These aren’t the only considerations. Healthcare tech and pharmaceutical leaders should keep in mind that VC funds have expectations involving their desired return on investment (ROI) and internal rate of return (IRR). Exact amounts may vary among Series A, B, and other seed rounds, though a 20x ROI and 30-to-40% IRR for early-stage startups is common.

Ultimately, VCs can be quite appealing—so long as Pharma and Medtech companies work diligently to make good on their promises and stick to the agreed-upon timetable.

 

  Accelerators and Incubators

Accelerators and incubators aren’t ideal for everyone. They will almost certainly offer less money than a VC, but there’s a reason for their popularity: These entities can propel young companies toward the next stage, both monetarily and in the way of the knowledge and skills they bring. 

How so? For Pharma and Medtech entrepreneurs who understand the clinical benefits of their solution, but have yet to navigate the economic side of their business, an accelerator or incubator can give them the experience they need to thrive.

Pharma and Medtech companies in an accelerator or incubator will also have access to reasonably-priced labs and offices, deep medical expertise, targeted programming, and likeminded colleagues. The resources available to navigate regulatory compliance challenges are simply an added bonus.

 

  Grant Opportunities

Grant funding can yield powerful results in the Pharma and Medtech space—especially if the solution in question can help to solve a major health challenge, technological roadblock, or critical condition. Some startups might even view grants as a substitute for VC funding. 

But is this approach viable? Many grants are available exclusively for solutions in the development stage, though some opportunities are more flexible.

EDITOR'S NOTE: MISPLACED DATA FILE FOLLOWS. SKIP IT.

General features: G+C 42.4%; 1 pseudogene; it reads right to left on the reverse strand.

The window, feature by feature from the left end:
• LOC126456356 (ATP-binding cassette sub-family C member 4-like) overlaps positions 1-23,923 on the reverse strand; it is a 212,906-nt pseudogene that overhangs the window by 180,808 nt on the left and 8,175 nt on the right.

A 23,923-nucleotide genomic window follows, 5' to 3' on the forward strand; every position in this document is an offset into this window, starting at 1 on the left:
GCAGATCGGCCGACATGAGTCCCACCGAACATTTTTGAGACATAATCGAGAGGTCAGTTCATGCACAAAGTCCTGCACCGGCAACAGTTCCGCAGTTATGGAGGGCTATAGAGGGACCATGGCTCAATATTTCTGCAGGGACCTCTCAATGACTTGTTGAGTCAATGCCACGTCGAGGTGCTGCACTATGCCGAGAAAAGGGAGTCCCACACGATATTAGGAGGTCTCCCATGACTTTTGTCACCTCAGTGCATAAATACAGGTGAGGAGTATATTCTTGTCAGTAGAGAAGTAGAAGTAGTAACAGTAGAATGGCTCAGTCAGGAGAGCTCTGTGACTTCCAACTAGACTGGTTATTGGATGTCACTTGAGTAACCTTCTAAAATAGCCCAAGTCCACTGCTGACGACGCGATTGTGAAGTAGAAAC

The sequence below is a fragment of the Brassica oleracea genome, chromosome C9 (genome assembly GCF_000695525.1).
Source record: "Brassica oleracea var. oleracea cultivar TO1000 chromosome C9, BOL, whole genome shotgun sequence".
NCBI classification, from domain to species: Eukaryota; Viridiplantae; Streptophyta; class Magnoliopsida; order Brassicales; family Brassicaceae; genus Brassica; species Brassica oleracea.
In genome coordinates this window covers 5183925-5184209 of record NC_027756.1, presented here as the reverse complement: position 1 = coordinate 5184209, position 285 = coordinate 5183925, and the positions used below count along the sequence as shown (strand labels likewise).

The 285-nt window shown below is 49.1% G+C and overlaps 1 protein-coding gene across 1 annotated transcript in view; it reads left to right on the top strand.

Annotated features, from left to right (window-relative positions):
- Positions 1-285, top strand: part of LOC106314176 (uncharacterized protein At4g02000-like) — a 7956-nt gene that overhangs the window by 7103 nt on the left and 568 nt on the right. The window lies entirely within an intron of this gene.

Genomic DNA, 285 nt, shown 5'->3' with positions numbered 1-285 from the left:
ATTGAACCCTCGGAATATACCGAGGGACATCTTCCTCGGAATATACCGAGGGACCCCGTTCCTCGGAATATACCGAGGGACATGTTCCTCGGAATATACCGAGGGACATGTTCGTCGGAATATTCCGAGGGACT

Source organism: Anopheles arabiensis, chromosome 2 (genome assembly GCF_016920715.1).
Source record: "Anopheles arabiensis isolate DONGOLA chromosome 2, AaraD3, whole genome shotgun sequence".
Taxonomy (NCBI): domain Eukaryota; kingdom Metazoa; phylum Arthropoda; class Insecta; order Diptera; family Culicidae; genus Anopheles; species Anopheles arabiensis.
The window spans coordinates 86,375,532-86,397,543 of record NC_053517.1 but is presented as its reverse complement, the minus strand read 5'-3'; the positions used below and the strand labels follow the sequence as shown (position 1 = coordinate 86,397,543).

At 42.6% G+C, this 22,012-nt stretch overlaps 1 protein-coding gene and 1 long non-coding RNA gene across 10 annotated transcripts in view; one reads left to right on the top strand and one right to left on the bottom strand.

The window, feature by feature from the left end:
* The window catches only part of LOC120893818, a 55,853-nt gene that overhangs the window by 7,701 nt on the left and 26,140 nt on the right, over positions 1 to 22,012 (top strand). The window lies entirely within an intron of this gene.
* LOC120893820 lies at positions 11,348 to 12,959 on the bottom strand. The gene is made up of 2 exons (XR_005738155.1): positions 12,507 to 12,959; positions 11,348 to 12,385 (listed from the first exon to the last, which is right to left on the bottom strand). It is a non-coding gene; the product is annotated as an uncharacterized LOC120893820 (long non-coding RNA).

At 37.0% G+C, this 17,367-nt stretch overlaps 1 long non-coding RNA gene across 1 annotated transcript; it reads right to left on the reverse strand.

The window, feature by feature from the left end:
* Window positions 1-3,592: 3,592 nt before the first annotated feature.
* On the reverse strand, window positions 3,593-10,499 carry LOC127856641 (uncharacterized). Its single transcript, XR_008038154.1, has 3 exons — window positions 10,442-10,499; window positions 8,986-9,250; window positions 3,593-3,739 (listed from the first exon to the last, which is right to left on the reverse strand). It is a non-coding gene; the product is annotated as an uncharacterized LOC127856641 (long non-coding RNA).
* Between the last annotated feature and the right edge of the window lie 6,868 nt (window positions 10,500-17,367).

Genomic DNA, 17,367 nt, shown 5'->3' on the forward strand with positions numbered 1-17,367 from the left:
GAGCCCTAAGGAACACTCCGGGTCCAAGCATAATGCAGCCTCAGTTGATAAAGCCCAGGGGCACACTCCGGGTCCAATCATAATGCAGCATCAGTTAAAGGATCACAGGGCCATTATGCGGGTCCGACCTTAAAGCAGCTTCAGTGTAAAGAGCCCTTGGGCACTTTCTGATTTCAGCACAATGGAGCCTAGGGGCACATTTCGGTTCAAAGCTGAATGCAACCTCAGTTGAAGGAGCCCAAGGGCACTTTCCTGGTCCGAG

According to Tom Vanderheyden, former Vice President of Business Development and Commercialization for UnitedHealthcare (UHC), companies might take the angel rounds of just a few hundred thousand dollars to get started, and then go on to apply for $1 million or more in grants. “We’ve seen that to be very successful,” he adds.

(It’s worth noting that Vanderheyden is now CEO of his own Medtech startup, OnMed Station—a self-contained medical unit leveraging patented technologies to connect patients with practitioners.)

 

  Family Offices and Individual Investors

Another alternative to traditional VCs are family office venture capital groups and individual investors. These entities are mission-driven, allowing Pharma and Medtech leaders to align with people with a history of supporting their exact cause.

If you are creating a digital health platform for cancer patients in remission, for instance, you might find a family office or individual investor who connects with the cause on a personal level. Perhaps they are cancer survivors themselves, or maybe a loved one experienced the disease.

While these solutions are more flexible than conventional VCs, and they likely won’t have a timetable, startups should still expect specific investment criteria. That said, the fact that family offices and individual investors understand the clinical need for the solution will go a long way.

 

Conclusion

All investors are looking to make money with minimal risk involved. To maximize their fundraising success, Pharma and Medtech companies must understand—and mitigate—the risks they face, understand the best fundraising pathway for their needs, and consider the range of investors available to them.



The requirements of Life Sciences companies (including in the pharma and medical device space) inevitably change over time. Sometimes, a change is due to regulatory requirements; sometimes, customer needs change. Keep reading if you want to...